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The impact of financial crises on the environment in developing countries

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Abstract

This paper evaluates empirically the effect of financial crises on several types of pollutant emissions. We focus on a sample of 55 developing countries from 1980 until 2012 and rely on the local projection method to plot impulse response functions. Our results show that financial crises lead to a fall in CO2 emissions. Moreover, systemic crises increase consumption-based emissions, which suggests that this type of crises encourages the consumption of goods with an inferior environmental quality. A country hit by a sovereign debt crisis, experiences an increase in emissions stemming from energy related activities or industrial processes. During bad times, financial crises positively affect both methane and nitrous oxide emissions. Finally, in countries under fiscal retrenchment, a financial crisis leads to a negative response of CO2 emissions.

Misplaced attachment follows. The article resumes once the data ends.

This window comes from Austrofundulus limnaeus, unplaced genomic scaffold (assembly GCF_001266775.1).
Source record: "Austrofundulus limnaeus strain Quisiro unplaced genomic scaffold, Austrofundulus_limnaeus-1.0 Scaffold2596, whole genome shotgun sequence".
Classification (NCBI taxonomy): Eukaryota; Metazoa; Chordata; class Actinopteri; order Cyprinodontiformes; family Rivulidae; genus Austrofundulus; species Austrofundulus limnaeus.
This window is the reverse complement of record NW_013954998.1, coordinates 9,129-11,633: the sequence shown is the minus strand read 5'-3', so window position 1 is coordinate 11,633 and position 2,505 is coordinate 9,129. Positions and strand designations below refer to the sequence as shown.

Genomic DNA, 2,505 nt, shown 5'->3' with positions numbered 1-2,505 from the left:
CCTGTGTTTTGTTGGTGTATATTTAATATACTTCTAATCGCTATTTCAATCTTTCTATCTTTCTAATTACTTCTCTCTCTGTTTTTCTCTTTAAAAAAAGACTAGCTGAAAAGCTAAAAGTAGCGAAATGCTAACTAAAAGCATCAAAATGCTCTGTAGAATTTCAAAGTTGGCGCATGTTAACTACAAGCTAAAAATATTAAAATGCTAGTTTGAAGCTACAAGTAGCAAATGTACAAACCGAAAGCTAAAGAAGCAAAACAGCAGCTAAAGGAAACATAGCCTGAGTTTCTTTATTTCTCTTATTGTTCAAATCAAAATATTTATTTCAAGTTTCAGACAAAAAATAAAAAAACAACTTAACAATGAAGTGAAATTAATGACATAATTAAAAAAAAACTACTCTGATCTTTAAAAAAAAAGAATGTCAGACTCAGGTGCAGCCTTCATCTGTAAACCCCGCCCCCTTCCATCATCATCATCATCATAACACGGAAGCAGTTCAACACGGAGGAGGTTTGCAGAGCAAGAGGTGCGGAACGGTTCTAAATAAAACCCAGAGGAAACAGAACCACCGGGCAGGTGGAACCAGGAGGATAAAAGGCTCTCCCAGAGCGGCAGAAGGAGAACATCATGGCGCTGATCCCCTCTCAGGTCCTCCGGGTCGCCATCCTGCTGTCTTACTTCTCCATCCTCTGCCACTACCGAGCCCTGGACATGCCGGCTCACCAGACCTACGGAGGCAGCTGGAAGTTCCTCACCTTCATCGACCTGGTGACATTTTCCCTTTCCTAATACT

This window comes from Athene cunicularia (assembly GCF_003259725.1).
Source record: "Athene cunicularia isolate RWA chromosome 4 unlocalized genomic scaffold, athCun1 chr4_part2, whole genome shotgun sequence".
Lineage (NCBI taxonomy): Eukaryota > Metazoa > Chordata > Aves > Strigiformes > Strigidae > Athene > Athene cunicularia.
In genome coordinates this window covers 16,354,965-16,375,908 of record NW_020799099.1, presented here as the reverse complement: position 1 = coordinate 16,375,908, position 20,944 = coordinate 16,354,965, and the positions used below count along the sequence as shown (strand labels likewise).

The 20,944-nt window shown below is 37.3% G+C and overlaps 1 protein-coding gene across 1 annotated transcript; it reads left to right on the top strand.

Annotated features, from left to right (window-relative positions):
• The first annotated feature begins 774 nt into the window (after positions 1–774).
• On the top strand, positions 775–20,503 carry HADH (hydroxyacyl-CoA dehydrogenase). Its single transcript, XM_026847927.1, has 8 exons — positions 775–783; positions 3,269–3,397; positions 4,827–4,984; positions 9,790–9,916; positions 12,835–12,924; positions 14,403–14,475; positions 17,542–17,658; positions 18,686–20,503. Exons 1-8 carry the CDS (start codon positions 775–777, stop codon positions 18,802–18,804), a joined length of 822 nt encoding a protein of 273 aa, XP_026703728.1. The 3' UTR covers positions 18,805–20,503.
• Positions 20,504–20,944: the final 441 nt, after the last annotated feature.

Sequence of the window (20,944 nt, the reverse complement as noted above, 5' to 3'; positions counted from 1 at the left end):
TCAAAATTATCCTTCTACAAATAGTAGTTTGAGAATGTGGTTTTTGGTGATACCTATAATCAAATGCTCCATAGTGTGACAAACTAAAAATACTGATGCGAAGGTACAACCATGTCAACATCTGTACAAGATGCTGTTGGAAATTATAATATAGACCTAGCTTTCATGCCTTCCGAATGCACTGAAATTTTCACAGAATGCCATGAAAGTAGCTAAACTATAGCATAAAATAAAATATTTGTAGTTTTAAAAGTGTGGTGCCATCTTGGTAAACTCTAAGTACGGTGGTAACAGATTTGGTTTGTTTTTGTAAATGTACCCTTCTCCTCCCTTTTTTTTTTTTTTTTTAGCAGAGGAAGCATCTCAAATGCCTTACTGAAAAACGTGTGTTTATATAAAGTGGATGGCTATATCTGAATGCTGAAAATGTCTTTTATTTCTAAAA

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Notes

  1. The assessment of the output-emissions decoupling hypothesis has been done by several authors [e.g. Kriström and Lundgren (2005) for Sweden; Ajmi et al. (2015) for G7 countries; Doda (2014) for 81 countries; Cohen et al. (2018) for the top 20 emitters]. Others have focused on the validity testing of the so-called Environmental Kuznets Curve—see, e.g., Stern (2004) and Kaika and Zervas (2013a, b).

  2. The authors compare this effect to the effect on emissions after the oil crises in 1973 and 1979 which led to a permanent shift from oil to natural gases and meant a decrease in emissions. In contrast, the Asian financial crisis also led to a drop in global CO2 emissions that lasted post-crisis as a result of economic and political changes.

  3. This relatively uncharacteristic bounce back in emissions can be attributed to: (1) the globally coordinated action of central banks and initial fiscal stimulus; (2) the immediate easing of energy prices reducing pressure for structural changes in energy consumption; (3) the continuing and accelerated increase in coal-fired power (IEA 2013).

  4. For instance, a rise in German emissions in 2016 led to alarm in some circles that the country had “further dented” its chances of reaching its 2020 climate targets (Wettengel 2016).